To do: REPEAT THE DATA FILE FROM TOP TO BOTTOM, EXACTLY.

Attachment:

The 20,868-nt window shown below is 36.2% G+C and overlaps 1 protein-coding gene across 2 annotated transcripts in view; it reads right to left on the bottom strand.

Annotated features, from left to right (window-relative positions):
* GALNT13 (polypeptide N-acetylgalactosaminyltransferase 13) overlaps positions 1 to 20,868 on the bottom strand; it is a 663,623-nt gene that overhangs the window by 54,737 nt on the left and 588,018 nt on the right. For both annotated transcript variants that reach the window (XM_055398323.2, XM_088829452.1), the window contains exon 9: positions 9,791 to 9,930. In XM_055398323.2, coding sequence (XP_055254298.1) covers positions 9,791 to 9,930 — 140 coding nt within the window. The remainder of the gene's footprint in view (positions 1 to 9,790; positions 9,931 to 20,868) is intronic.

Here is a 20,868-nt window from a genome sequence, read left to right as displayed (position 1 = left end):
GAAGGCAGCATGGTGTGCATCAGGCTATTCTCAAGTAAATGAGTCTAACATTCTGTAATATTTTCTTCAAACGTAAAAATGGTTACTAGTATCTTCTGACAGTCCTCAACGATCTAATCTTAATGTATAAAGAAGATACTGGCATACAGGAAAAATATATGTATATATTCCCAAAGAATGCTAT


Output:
The 20,868-nt window shown below is 36.2% G+C and overlaps 1 protein-coding gene across 2 annotated transcripts in view; it reads right to left on the bottom strand.

Annotated features, from left to right (window-relative positions):
* GALNT13 (polypeptide N-acetylgalactosaminyltransferase 13) overlaps positions 1 to 20,868 on the bottom strand; it is a 663,623-nt gene that overhangs the window by 54,737 nt on the left and 588,018 nt on the right. For both annotated transcript variants that reach the window (XM_055398323.2, XM_088829452.1), the window contains exon 9: positions 9,791 to 9,930. In XM_055398323.2, coding sequence (XP_055254298.1) covers positions 9,791 to 9,930 — 140 coding nt within the window. The remainder of the gene's footprint in view (positions 1 to 9,790; positions 9,931 to 20,868) is intronic.

Here is a 20,868-nt window from a genome sequence, read left to right as displayed (position 1 = left end):
GAAGGCAGCATGGTGTGCATCAGGCTATTCTCAAGTAAATGAGTCTAACATTCTGTAATATTTTCTTCAAACGTAAAAATGGTTACTAGTATCTTCTGACAGTCCTCAACGATCTAATCTTAATGTATAAAGAAGATACTGGCATACAGGAAAAATATATGTATATATTCCCAAAGAATGCTAT